In basketball, EuroLeague players’ statistics are not emphasized as much as, for example, the NBA, but this does not mean that the strongest club series in the Old World has not seen strong individual performances. Some of the top scores will most likely stick around either forever or at least for a very long time.
Before we turn to the records, it should be mentioned that in the following article, the top achievements of today’s Euroleague, that is, the fantastic performances that have been made since the 2000/2001 season, will be the focus of our attention.
Over the past two years, the EuroLeague has only seen one player manage to grab at least 20 rebounds in a game. That honor belongs to the Lithuanian Donatas Motiejunas, currently representing Monaco, who grabbed 21 rebounds against Olimpija Ljubljana in 2011 while representing the Polish club Asseco Prokom. However, the EuroLeague record belongs to Antonis Fotsis, who wore Dinamo Moscow’s shirt at the time and had 24 rebounds against Treviso Benetton in 2007.
Highlights of Fotsis’ EuroLeague career:
Jeff Trepagnier’s name probably doesn’t mean much to basketball fans, but in 2006, the American made 11 steals against Partizan Belgrade. In the last nine years, Yogev Ohayon has come closest to him – he caught eight balls against Limoges.
If Trepagnier is a relatively infamous basketball player for Europeans, the same cannot be said about Stojko Vranković. In the 1990s, the 218 cm tall Croatian was one of the best centers in the Old World, was crowned Euroleague champion with Panathinaikos of Athens in 1996, and represented three NBA clubs during his career.
The president (until last year) of the Croatian Basketball Association, holds the EuroLeague single-game block record, when in 2001 he blocked ten opponents’ shots against his home country’s club Zagreb, Cibona. By the way, in the 1996 final, he swept away José Antonio Montero’s close-range shot in the last second of the game, which would have otherwise brought the title to Barcelona.
Vranković’s block against Montero:
In most European leagues, including the EuroLeague, the Performance Index Rating or PIR is used to reflect a player’s efficiency. A plus point is rewarded for every point, assist, rebound, steal, mistake to the player and block. A minus point is given for each turnover, mistake, blocked shot and missed shot.
This top mark also belongs to Tanoka Beard, who also earned his keep at the University of Tartu/Rock in Estonia, and who scored 63 PIR against Bologna Skipper in 2004, representing Kaunas Žalgiris. The powerful American “treated” the Italian team to 35 points, 19 rebounds, two steals and a block, and 11 mistakes were made against him. Beard missed three shots – but hit 13/13 free throws, for example! – and made three mistakes.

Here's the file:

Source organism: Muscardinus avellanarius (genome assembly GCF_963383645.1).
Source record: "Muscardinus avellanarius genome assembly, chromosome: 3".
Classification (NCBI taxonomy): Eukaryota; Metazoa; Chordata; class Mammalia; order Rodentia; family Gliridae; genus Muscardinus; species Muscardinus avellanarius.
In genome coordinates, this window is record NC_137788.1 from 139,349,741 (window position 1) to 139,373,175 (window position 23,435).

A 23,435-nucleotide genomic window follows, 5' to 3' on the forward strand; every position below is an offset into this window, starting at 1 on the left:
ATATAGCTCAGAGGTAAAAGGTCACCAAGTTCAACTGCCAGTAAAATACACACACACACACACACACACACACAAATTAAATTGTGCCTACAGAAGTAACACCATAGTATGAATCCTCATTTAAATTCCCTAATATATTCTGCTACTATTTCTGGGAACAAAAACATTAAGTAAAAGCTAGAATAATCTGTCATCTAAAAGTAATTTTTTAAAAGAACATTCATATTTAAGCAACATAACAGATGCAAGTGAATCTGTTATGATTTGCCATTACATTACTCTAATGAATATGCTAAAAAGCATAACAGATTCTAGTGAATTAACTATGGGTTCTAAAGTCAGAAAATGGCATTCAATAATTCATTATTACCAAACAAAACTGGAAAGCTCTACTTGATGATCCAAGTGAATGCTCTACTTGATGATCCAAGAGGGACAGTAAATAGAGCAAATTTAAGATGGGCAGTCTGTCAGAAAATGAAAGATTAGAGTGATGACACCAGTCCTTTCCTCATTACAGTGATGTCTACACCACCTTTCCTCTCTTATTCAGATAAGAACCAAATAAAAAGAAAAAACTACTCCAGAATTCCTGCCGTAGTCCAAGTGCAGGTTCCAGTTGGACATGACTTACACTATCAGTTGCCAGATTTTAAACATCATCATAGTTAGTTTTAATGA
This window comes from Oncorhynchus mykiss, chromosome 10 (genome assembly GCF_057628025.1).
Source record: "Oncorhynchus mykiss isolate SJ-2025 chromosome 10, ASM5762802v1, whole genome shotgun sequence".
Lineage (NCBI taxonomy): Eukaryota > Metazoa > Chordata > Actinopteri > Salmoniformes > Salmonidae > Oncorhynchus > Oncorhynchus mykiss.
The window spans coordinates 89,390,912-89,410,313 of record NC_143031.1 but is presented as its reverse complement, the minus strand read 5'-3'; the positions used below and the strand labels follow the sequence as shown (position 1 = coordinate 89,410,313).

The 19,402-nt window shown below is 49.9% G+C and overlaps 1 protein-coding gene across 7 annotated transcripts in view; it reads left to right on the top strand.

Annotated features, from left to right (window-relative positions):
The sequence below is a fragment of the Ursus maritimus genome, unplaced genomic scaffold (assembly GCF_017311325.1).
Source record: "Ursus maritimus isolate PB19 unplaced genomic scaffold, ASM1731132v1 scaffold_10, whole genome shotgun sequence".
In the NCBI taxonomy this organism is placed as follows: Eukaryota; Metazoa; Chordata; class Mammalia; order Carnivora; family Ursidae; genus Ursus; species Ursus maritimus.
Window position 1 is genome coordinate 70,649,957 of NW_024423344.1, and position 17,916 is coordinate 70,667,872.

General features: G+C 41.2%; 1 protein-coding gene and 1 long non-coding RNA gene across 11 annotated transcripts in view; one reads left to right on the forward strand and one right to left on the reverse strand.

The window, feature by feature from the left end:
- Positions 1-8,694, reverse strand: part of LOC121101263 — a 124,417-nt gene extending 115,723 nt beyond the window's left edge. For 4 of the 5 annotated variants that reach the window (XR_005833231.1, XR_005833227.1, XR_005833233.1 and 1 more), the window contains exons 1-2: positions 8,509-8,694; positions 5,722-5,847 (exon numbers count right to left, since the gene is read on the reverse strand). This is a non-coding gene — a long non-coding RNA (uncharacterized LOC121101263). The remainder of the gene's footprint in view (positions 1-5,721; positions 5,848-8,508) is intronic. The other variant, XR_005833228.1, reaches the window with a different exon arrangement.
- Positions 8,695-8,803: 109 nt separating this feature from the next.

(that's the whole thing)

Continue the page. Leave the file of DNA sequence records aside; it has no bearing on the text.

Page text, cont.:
Beard excelling against Bologna:
The enormity of Beard’s achievement is illustrated by the fact that only three men have had a PIR over 50 in the past decade: Bobby Brown (50), Mike James (51) and Shane Larkin (53). Let it be said that the latter scored 49 points in that match against Bayern Munich, which is the highest mark in today’s EuroLeague.
In modern basketball, three-point shots are much more important than two-point shots. Twenty years ago, however, it was a different story, and classic under-the-basket powers were highly valued. Among them was Kaspars Kambala.
Later, the Latvian, who also took up boxing later, made 28 two-point shots against Barcelona in 2002, of which he hit 18. Both are the top marks of the EuroLeague.
Kambala showing what he’s got, against Barcelona:
Full season records
Today’s basketball is also characterized by a much more even distribution of playing minutes. Yes, even now in the EuroLeague there are iron men in the form of Tadas Sedekerskis and Nigel Hayes-Davis, who don’t seem to need rest, but during the season, they don’t spend 39 or 40 minutes on the field per game, because there are simply so many matches and the teams are deeper than before.
In the 2000/01 season, the American Dereck Hamilton earned his keep in the ranks of Spartak St. Petersburg, and his average number of playing minutes in the season was 38 minutes and 35 seconds. In the “worst” case, he was on the field for “only” 34 minutes.
Many have probably heard of the Alphonso Ford Award. It is named in honor of the scoring machine who died of leukemia at the age of 32 but who averaged 26 points per game for Perister in the 2000/01 season. Of course, it is a EuroLeague record!
Alphonso Ford highlights in the EuroLeague:
Currently, the award goes to the player who averages the most points before the final tournament, and after the 2000/01 season, both Miloš Vujanić (25.8) and Lynn Greer (25.1) threatened Ford’s top mark. Since then, however, such high averages have not been seen, because, since the 2004/05 season, Marc Salyers, Keith Langford and Aleksei Šved (21.8) have been at the top of the table.
Mirsad Türkcan, who was born in Serbia but represented Turkey on the international stage, collected 12.8 rebounds per game in the shirt of CSKA Moscow in the 2001/02 season. Since 2000, only five other men have had at least ten rebounds per game besides him: Tanoka Beard, Arvydas Sabonis, Boban Marjanović, Dejan Tomašević and Joseph Blair. In recent years, the average catch of the best rebounder has clearly remained below ten, it has been a little less than ten years since Marjanović’s 10.7 rebounds per game.
Mirsad Türkcan’s highlights in the EuroLeague:
Finally, one apparently unbreakable record from last season. Maccabi Tel Aviv manager John DiBartolomeo missed just one of 56 free throws meaning his percentage was 98.21. It’s hard to see anyone throwing a better percentage than that in one season!